Athens Community Feeds the Hungry for Holidays

The Athens Area Emergency Food Bank is located on 640 Barber St. and is open from 9 a.m. to 1 p.m. Monday through Friday
The Athens Area Emergency Food Bank is located on 640 Barber St. and is open from 9 a.m. to 1 p.m. Monday through Friday

Hunger Strikes During the Holiday Season 

During the holiday season, The Athens Area Emergency Food Bank (AAEFB) and The Northeast Emergency Food Bank begin to see an increase in numbers of families needing help to provide food for their table.

On Thanksgiving morning, Kim Ramos and the workers at the AAEFB walked up to a line already formed outside of their facility with people waiting for a Thanksgiving meal to put on their table.

“They are people just like us,” Ramos said. “They want to be able to have some normalcy in their lives and have their own Thanksgiving turkey. That’s why we do this every year in order to give these families hope during this season.”

According to Ramos, the AAEFB feeds approximately 50 families a week, but on Thanksgiving they fed approximately 150 families which was helped made possible by local Kroger stores across Athens offering a free 10-14 pound turkey for every Private Selection spiral sliced ham purchased.

The AAEFB has a special section for food and other goods that can be used to help feed the homeless community.
The AAEFB has a special section for food and other goods that can be used to help feed the homeless community.

“Our community rallied together and helped pull off a wonderful Thanksgiving for these families in need,” Ramos said. “It’s always a magical thing to witness.”

While the AAEFB is used to feeding 50 families each week based off of an $80,000 budget, according to Ramos, when more families come in need of help their budget seems small.

“It is hard,” Ramos said. “We will have more families needing help without our budget matching the increase. It puts us in tough situations where we have to worry if our finances will keep us able to provide the help families that count on us need.”

Mayor Nancy Denson Plays Vitale Role in Ending Hunger

It was hearing stories about elderly people in the community that first inspired Athens Mayor Nancy Denson to help found the food bank 40 years ago.

“I had heard stories on the news about how elderly people were buying can dog food to eat in order to have a source of protein since they couldn’t afford regular food.” Mayor Denson said. “I remember asking my grocer at the time if what I heard was true. He told me that I would be surprised how many people he saw that were living off of can pet food.”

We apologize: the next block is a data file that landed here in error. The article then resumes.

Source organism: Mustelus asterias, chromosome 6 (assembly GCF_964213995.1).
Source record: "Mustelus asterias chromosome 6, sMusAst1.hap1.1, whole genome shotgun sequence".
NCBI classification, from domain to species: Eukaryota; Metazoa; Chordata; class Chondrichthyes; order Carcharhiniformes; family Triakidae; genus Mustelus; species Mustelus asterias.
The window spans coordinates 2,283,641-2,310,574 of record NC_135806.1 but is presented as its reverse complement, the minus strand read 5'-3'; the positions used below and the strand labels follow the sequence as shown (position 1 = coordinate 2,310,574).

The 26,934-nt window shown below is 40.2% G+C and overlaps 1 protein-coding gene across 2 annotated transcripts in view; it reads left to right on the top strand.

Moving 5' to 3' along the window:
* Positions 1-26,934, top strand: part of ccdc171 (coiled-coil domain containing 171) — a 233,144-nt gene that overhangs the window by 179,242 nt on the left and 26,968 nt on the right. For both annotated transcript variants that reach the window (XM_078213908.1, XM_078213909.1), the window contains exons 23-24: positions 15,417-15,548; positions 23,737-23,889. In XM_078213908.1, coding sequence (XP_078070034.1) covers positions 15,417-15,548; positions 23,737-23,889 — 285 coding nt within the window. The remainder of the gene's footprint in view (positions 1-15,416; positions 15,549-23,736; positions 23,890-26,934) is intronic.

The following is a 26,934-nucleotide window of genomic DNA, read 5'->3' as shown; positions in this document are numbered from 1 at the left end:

According to the Athens Community Council on Aging, Georgia is the 8th state ranked for older adult risk of hunger. In other statistics found on the Georgia Food Bank Association website, 1 in 4 children live in food insecure households. According to the Georgia Department of Education , 92.10% of students receive free and reduced lunch. According to Ramos, without the AAEFB and other food banks around Georgia, these numbers would increase.

Athens PBJ and How It Began

Friends Rachel Deese, Erik Olsen, and Michel Russo understand these numbers. It was out of concern for the homeless and low-income communities that inspired them to start Athens PBJ an organization that provides brown-bag meals to those in need. Yet, the organization quickly turned into more than providing just food.

“We realized that there was more need than just food,” Russo said. “There were people out there who needed friendship and community. We began to talk to these people and soon became friends with them.”

Now, what started out eight years ago as an idea formed around a dinner table has turned into a meeting almost every Sunday to continue the dream of merging people from different sides of the economy spectrum in friendship all through a simple PBJ.

The Story of Thomas: An Insight Into Homelessness

Thomas is a homeless citizen in Athens. He has seen the harsh realities of the street and knows how it feels to go without a meal on a lonely, cold night.

“It’s tough,” Thomas said. “People don’t realize how easy it is to find yourself in this situation in today’s economy. I had a life, and then I became disabled. My hospital bills piled up, and I now have lost everything.”

According to Thomas, shelters and food banks are not the only thing that keeps the homeless communities and low-income families strong.

“It’s about banning together with one another,” Thomas said. “It’s about sharing something that you have, even if it is the last bit of what you have, just so your friend doesn’t go another night hungry. It’s about sharing some of your shelter with the person beside you so they don’t sit in the rain or stay cold.

Yet, Thomas says that he is thankful for all the help nonprofit organizations give providing hot meals, showers, and places to go to look for jobs.

“People in Athens are unbelievably generous,” Mayor Denson said. “I am proud of our community and all that it does to help out one another every day.”

 

 

 

 

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